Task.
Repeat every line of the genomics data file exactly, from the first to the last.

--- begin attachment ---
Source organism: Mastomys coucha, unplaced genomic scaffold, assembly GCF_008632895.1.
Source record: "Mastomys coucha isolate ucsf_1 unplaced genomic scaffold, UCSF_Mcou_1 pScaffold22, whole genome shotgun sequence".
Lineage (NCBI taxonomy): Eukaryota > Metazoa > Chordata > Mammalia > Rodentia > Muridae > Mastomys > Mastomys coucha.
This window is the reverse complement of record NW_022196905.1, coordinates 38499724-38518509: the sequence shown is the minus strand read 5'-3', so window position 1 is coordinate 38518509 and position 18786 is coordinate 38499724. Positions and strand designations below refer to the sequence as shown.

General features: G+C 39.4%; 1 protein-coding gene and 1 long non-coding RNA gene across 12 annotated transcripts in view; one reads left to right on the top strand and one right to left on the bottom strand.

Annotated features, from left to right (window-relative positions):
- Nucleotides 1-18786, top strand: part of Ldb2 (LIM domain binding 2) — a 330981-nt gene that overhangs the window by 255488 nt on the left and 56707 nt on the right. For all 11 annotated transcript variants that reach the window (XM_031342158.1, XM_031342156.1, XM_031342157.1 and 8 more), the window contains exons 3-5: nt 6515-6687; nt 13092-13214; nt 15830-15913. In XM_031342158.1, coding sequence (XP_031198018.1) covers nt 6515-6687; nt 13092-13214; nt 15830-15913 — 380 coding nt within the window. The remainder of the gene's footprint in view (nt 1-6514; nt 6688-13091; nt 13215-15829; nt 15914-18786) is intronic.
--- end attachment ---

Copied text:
Source organism: Mastomys coucha, unplaced genomic scaffold, assembly GCF_008632895.1.
Source record: "Mastomys coucha isolate ucsf_1 unplaced genomic scaffold, UCSF_Mcou_1 pScaffold22, whole genome shotgun sequence".
Lineage (NCBI taxonomy): Eukaryota > Metazoa > Chordata > Mammalia > Rodentia > Muridae > Mastomys > Mastomys coucha.
This window is the reverse complement of record NW_022196905.1, coordinates 38499724-38518509: the sequence shown is the minus strand read 5'-3', so window position 1 is coordinate 38518509 and position 18786 is coordinate 38499724. Positions and strand designations below refer to the sequence as shown.

General features: G+C 39.4%; 1 protein-coding gene and 1 long non-coding RNA gene across 12 annotated transcripts in view; one reads left to right on the top strand and one right to left on the bottom strand.

Annotated features, from left to right (window-relative positions):
- Nucleotides 1-18786, top strand: part of Ldb2 (LIM domain binding 2) — a 330981-nt gene that overhangs the window by 255488 nt on the left and 56707 nt on the right. For all 11 annotated transcript variants that reach the window (XM_031342158.1, XM_031342156.1, XM_031342157.1 and 8 more), the window contains exons 3-5: nt 6515-6687; nt 13092-13214; nt 15830-15913. In XM_031342158.1, coding sequence (XP_031198018.1) covers nt 6515-6687; nt 13092-13214; nt 15830-15913 — 380 coding nt within the window. The remainder of the gene's footprint in view (nt 1-6514; nt 6688-13091; nt 13215-15829; nt 15914-18786) is intronic.